FUSION volunteers prepare a house for a family to move in to. Photo courtesy of FUSION

FUSION volunteers prepare a house for a family to move in to. Photo courtesy of FUSION

FUSION’s 20th housing unit to help another homeless family

Robin O’Grady, executive director of FUSION, said this home will help them continue the good work they are doing in the community.

For years, FUSION has helped provide homeless families in this area with transitional housing to lend a helping hand in difficult times.

Currently, FUSION is in the process of purchasing their 20th housing unit to continue helping families come out of homelessness.

Robin O’Grady, executive director of FUSION, said the purchase of this 20th housing unit is a huge benchmark for the organization, and is the culmination of 26 years of dedicated work.

“This 20th unit will help us continue to save and heal families experiencing homelessness and the associated trauma by providing critical and impactful services to families most in need,” she said.

Until March of this year, she said, FUSION has been 100% volunteer generated and without them, FUSION would not be able to continue the work they are doing.

O’Grady said to date FUSION has been able to help hundreds of families overcome homelessness the 26 years they have been in business.

These transitional houses only serve homeless families, O’Grady said.

According to Federal Way Public Schools, there are approximately 760 children in the district who report that their families are currently experiencing homelessness.

Before a family can move in to this new unit, O’Grady said, there are several steps that need to be completed first.

FUSION’s Housing Transition Team cleans and prepares the unit for move-in.

At this time they also prep the inside with furniture for the new family and try to make it as fitting for the family as possible.

“For example, if we have a child interested in soccer or horses, we will try to choose décor to fit their style,” she said.

While this is happening, their housing case manager screens families who are waiting for FUSION transitional housing based on their eligibility.

Eligibility criteria includes if the families are currently experiencing homelessness, low-income status at or below 30%, and minor children in care or families in the process of reuniting with children.

O’Grady said the family chosen must be willing to participate in program services and the family stability planning process. Family size is also considered when deciding who will move into a unit.

Typically, O’Grady said, larger families will be put into larger units when they are available.

Then a comprehensive intake assessment is completed and a “Family Stability Plan” is developed.

Trauma-informed care tools are also utilized, such as the HOPE Scale. O’Grady said this was considered best practices and measures for improved family resiliency skills while participating in FUSION.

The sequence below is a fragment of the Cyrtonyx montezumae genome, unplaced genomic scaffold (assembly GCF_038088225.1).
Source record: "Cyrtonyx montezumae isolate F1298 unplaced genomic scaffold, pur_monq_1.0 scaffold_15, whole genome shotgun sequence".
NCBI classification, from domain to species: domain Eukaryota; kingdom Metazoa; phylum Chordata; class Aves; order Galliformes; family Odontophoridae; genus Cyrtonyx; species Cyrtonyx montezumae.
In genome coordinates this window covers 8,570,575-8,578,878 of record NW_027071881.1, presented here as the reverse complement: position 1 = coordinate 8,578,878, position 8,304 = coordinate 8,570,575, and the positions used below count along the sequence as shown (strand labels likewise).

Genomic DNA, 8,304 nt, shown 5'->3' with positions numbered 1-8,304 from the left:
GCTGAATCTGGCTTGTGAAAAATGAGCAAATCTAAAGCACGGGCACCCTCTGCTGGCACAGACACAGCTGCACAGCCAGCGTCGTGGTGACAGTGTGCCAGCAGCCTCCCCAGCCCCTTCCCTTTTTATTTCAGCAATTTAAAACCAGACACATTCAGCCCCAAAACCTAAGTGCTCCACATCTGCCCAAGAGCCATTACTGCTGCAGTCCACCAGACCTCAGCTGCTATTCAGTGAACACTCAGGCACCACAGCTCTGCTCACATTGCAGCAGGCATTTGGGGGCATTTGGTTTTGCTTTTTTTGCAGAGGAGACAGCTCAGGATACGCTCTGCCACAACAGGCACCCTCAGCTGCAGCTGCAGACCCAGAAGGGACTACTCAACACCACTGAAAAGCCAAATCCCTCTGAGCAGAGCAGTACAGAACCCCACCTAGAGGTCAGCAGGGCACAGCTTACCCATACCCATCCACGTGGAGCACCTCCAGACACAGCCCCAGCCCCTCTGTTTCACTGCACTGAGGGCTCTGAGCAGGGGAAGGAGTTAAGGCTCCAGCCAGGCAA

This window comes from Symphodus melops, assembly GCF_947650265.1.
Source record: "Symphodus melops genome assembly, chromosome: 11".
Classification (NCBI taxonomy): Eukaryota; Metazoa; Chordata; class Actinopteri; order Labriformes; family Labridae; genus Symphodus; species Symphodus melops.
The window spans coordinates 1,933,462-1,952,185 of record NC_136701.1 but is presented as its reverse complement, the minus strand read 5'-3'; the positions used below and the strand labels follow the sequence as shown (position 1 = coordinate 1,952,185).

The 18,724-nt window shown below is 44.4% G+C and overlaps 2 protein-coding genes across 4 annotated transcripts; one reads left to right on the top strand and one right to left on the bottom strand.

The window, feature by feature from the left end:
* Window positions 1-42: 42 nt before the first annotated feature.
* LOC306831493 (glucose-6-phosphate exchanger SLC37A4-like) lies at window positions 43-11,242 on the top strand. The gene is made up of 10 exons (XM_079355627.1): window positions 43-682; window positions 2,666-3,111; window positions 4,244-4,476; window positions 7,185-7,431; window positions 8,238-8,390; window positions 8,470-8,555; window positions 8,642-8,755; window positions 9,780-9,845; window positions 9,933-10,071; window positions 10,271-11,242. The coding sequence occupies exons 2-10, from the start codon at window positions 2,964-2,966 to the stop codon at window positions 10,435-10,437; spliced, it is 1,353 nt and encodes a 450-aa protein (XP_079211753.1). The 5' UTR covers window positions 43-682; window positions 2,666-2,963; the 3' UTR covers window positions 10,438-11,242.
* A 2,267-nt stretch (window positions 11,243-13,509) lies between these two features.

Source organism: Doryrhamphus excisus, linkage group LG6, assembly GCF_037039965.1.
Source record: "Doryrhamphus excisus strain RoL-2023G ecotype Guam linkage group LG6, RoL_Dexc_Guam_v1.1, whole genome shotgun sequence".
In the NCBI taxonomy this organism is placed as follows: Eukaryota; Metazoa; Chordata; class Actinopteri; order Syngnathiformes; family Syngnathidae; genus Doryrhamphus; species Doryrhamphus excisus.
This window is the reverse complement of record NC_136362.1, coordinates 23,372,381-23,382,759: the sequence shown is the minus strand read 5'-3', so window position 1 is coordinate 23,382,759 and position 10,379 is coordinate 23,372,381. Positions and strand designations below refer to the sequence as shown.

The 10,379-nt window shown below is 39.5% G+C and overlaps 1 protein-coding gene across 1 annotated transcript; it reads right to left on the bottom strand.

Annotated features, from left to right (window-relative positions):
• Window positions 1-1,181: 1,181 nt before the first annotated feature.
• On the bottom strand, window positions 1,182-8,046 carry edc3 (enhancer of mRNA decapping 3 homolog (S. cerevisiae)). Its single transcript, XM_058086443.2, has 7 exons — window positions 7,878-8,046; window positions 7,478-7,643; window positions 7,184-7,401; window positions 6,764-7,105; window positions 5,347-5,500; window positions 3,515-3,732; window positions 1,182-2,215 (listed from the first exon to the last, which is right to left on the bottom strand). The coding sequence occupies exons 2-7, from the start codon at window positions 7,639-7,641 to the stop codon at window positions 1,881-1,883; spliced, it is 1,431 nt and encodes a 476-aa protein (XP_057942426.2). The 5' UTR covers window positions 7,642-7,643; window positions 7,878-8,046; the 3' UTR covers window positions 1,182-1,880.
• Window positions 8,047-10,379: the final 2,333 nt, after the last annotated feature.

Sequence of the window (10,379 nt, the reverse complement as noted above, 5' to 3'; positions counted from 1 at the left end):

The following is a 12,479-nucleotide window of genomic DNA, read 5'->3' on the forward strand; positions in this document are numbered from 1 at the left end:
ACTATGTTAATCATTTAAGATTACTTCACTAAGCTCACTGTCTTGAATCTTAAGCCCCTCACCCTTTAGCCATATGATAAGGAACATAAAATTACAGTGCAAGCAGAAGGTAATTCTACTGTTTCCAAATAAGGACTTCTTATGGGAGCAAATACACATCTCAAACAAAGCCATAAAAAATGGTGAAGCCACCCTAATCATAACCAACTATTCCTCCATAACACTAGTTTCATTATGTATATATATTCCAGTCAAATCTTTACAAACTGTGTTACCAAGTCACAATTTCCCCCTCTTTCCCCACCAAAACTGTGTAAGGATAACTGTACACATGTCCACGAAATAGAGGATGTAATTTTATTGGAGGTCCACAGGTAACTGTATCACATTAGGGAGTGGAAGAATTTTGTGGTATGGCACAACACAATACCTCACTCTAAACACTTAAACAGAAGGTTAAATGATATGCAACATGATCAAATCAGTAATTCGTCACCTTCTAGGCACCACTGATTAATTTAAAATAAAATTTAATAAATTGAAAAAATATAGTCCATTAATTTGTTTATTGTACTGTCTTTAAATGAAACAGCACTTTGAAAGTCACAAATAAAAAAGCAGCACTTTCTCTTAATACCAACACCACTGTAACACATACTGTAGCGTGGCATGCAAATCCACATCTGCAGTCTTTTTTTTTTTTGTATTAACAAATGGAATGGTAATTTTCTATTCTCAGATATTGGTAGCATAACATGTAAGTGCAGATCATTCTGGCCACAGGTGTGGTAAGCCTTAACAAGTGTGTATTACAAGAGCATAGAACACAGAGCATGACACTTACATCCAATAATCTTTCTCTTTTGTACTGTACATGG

Families who reside in FUSION housing units also receive several tools to help them overcome their current obstacles, O’Grady said.

These tools are as follows:

The development of action plans to resolve conflicts and barriers and provide the ability to access resources in the community.

Referrals for legal assistance, counseling, healthcare, domestic violence victim services, childcare, job placement programs, financial planning assistance, vocational training and assistance in applying for permanent, stable housing.

Fully-furnished homes or condominiums, as well as special funds for children to attend sports and arts-related classes and camps.

Also, age appropriate books, toys, and games, as well as holiday gifts and food-baskets are donated to each family.

Families receive this FUSION housing for a total of six months, their primary goal being to secure full-time employment and permanent housing.

O’Grady said extensions are considered each six-month period contingent upon family stability plan progress, with a cap of two years.

Once families are ready to transition to permanent housing, they are able to take their furnishings and decor with them.

“Support services sometimes continue while families get stabilized in their permanent homes when it is requested,” she said. “Families are referred to community resources and assistance throughout their program at FUSION.”

Along with volunteer support, FUSION has also recieved monetary support from King County to continue the work they do.

This year FUSION received $3 million from the King County Council to build an emergency shelter program/facility.

The project would create 29 units of family shelter in the community.

FUSION, currently located at 1108 S 322nd Place next to Poverty Bay Coffee, moved there in 2017 to have a more permanent space to sell furnishings to help support their cause.

For more information, visi www.fusionfederalway.org.


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One of the nearly 20 housing units FUSION has to help move families out of homelessness and into a stable home. Photo courtesy of FUSION

One of the nearly 20 housing units FUSION has to help move families out of homelessness and into a stable home. Photo courtesy of FUSION

A children’s bedroom inside one of FUSION’s transitional homes. Photo courtesy of FUSION

A children’s bedroom inside one of FUSION’s transitional homes. Photo courtesy of FUSION

FUSION’s transitional homes are decorated to fit a families’ needs and tastes as well as provide stability. Photo courtesy of FUSION

FUSION’s transitional homes are decorated to fit a families’ needs and tastes as well as provide stability. Photo courtesy of FUSION

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